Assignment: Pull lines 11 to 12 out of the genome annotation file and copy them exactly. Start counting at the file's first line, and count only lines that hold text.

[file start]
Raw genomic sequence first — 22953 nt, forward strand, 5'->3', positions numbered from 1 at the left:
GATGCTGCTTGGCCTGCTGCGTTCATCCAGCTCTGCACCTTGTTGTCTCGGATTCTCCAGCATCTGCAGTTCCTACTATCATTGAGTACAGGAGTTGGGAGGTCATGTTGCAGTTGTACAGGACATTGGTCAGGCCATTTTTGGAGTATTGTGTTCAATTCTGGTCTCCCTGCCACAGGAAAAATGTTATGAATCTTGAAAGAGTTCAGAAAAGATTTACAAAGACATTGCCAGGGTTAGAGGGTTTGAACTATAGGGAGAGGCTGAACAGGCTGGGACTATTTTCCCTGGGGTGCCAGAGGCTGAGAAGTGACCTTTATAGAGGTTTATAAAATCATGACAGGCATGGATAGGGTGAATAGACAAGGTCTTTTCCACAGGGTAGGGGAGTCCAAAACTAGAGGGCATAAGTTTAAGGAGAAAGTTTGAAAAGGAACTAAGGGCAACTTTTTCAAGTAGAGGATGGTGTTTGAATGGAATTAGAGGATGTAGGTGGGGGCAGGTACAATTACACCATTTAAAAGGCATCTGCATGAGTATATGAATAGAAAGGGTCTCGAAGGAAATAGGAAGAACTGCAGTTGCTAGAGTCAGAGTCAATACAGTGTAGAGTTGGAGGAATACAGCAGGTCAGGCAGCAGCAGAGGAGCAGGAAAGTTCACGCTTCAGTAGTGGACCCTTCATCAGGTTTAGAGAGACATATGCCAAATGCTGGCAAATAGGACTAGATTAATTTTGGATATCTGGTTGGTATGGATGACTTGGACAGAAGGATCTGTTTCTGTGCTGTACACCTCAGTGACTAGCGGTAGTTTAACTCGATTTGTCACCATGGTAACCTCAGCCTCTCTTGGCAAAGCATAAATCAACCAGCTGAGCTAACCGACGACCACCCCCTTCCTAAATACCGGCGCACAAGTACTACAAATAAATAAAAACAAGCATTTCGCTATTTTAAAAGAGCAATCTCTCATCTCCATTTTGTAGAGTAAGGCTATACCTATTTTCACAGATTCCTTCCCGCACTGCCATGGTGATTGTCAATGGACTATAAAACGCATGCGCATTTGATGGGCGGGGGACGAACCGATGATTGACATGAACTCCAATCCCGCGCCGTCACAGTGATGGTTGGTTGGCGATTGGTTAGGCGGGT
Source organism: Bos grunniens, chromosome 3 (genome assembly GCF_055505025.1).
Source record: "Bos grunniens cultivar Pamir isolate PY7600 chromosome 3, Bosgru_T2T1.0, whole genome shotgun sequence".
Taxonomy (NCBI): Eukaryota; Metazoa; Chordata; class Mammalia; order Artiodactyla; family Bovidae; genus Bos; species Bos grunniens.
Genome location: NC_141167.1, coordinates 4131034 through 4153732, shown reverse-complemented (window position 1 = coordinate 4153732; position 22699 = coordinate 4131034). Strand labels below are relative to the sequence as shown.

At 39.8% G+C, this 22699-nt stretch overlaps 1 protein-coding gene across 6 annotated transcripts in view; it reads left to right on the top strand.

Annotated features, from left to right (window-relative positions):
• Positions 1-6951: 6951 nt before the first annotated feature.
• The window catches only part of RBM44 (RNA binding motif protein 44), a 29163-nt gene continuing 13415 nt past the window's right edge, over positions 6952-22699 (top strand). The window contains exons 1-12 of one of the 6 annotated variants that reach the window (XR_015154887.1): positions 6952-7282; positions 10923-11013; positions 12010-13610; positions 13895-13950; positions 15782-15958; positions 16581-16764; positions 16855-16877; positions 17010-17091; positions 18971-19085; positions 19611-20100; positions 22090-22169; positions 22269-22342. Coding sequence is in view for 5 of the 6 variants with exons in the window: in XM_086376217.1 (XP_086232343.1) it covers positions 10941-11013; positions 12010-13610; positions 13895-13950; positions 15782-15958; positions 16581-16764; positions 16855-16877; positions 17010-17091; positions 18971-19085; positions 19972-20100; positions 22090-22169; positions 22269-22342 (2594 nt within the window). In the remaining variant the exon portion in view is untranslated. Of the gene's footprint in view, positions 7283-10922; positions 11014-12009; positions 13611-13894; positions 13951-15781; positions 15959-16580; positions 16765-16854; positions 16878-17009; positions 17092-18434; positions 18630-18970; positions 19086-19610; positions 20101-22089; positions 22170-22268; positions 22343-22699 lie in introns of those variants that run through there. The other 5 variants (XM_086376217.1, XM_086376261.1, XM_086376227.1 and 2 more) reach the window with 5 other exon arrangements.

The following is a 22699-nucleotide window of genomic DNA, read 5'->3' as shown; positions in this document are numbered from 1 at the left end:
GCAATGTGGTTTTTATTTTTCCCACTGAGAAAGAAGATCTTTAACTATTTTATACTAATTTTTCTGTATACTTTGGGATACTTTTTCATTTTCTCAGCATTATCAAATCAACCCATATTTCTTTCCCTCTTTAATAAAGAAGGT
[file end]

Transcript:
The following is a 22699-nucleotide window of genomic DNA, read 5'->3' as shown; positions in this document are numbered from 1 at the left end:
GCAATGTGGTTTTTATTTTTCCCACTGAGAAAGAAGATCTTTAACTATTTTATACTAATTTTTCTGTATACTTTGGGATACTTTTTCATTTTCTCAGCATTATCAAATCAACCCATATTTCTTTCCCTCTTTAATAAAGAAGGT